This Sarmatisms and similar Turkism's was a common thing of the time.


      [li]

    Ukrainians claimed descent from Sarmatians or a related tribe, the Roxolianins. They also claimed descent from the Turkic Khazars. For example, the 1701 Zaporozhian cossack constitution included the following declarations: "the valiant and ancient Cossack people, formerly called Khazar, was at first exalted by immortal glory…so much so that the Eastern Emperor…joined his son in matrimony to the daughter of the Khagan, that is to say, the Cossack prince"; "…the Orthodox faith of the Eastern confession, with which the valiant Cossack people was enlightened under the rule of Khazar princes by the Apostolic See of Constantinople…"; "whereas the people formerly known as the Khazars and later called Cossacks trace their genealogical origin to the powerful and invincible Goths…and join together that Cossack people by the deepest ties of affectionate affinity to the Crimean state…".[/li]

    More about it here.
    [hr]

    Quote:
    However many believe Slavs in general descend from Scythians/Sarmatians who drove out the Cimmerians. As far as I know.

    P.S. Wasn't Conan a Cimmerian?

    #349653

    Anonymous
    Quote:
    However many believe Slavs in general descend from Scythians/Sarmatians who drove out the Cimmerians. As far as I know.

    P.S. Wasn't Conan a Cimmerian?

    hahaha yep! The creator of Conan was inspired by ancient Cimmerians who some believe to be ancestors of Celts. However I think nowadays Its more probable they were ancient Slavs, or a Paleo-Balkans group or even a group of Sarmatians. Only because of genetics and yaddayadda…

    #349654

    Anonymous

    Your quotation comes from Dan D. Y. Shapira – "“Turkism”, Polish Sarmatism and ‘Jewish szlachta’
    Some Reflections on a Cultural Context of the Polish-
    Lithuanian Karaites"

    Dan Shapira is an Associate Professor at the Bar Ilan University and a leading authority in the Khazar and Karaite Studies; he is widely recognized for his studies of the philological aspects of some key Early Slavic texts; for his multiple and unparalleled contributions to the Eastern (Iranian and Turkic) aspects of the Early Slavic and Old Rus’ian and of Yiddish; works relevant for the study of minority groups in Early-Mediaeval Eastern Europe. He coedited the volume entitled The Tombstones of the Cemetery of the Karaite Jews in Çufut-Qal’eh (the Crimea). Report of the Ben-Zvi Institute Expedition. A Collection of Studies, published Ben-Zvi Institute, Jerusalem 2008 (in Hebrew). Currently he is preparing the Khazar Anthology, a compendium of all sources referring to the Khazars, commented and translated into Hebrew, which will be a fundamental contribution to the study of this much disputed issue of Judaic and Slavonic history and culture.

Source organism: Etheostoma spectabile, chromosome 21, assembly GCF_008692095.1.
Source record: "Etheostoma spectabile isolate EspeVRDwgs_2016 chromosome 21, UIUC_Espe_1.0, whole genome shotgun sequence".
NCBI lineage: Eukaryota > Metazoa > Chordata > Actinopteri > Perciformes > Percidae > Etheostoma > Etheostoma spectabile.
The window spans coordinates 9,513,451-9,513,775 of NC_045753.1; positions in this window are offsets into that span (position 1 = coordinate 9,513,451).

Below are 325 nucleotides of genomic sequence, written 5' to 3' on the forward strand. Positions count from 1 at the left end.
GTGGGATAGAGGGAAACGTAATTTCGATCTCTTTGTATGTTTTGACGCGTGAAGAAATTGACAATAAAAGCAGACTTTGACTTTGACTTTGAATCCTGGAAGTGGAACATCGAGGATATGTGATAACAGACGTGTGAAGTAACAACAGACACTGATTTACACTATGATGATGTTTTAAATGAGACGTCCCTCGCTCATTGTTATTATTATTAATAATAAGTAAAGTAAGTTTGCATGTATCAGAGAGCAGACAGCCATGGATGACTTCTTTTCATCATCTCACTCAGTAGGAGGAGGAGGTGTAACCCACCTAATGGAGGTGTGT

Shapira has no idea what he is talking about and there are hints.  Not to pull an Ad hominem but the man is only an Associate Professor and I don't think someone who specializes in Khazar History should be taken as a primary source, which Wikipedia did, on the history of the Polish Commonwealth.  That otherwise makes as much sense as using a quotation from a Professor in North Korea on the American Revolution.

    As to the hints – First, there was no Pan-Slavism in the sixteenth century – thus it seems out of place to reference the concept in an article about the sixteenth century Szlachta.  Second, the Russians (then) never called themselves Russians but either Muscovites, Rus or rarely Romans ("Moscow as the Third Rome" – after 1453)

    Dan P. Shapira belongs to the fringe academia (although common in Israel) which claims that European nobility and inventors like Da Vinci were Jews.  One problem with this thesis, of a Jewish nobility, was that it was the nobility which forced the Jews into the Shtetl and Ghettos.

    But I am no fan of the Szlachta.  The British and French and Spaniards may have known serfdom since the fall of the Western Roman Empire but the Slavs never had serfdom until the Szlachta and Moscow introduced it in the 1520s-1580s.  And… an even worse form of slavery existed in the Tatar and Mongol Khanates and in the Middle East.

    The natural condition for Slavic people has either been populist republics (Novgorod) or princely confederations – Slavs have never been slaves but Slovo (speaker of the word) and Slava (warrior people).

    #349655

    Anonymous

    @Kanadets So are you saying that all this info is false (Sarmatism in general) or just the bit about nobles believing they aren’t Slavs ("They believed that they, the nobility, belonged to an entirely different people than the Slavs whom they ruled.").

    #349656

    Anonymous

    The paragraph is incorrect.

    Otherwise, the entry does appear to be accurate compared to what I have read.  Druzhina is correct that this wasn't limited to Poland – Orientalism in Europe largely coincided with the Ottoman invasions and Orientalism competed with Latinism in this period.  The Scottish, Irish, Rus, Hungarians, Croats, Ossetians and Serbs also claim Sarmatism / Scythianism

    #349657

    Anonymous

    @Kanadets-Thanks for the information and for debunking the lies

    #349658

    Anonymous

    Merged this thread with existing thread started by [email protected] Please continue.

    #349659

    Anonymous

    I don't think this article is trustworthy. Many of this seems like total nonsense.

    #349660

    Anonymous

    This is a Scyntian-Sarmatian pre-Slavic warrior:

    image

    #349661

    Anonymous
Viewing 15 posts - 1 through 15 (of 17 total)

You must be logged in to reply to this topic.

Slavorum

9 User(s) Online Join Server
  • Drizzt
  • Родни Никотин ☭
  • Lyutenitsa
  • Piachu
  • kony97
  • Kratos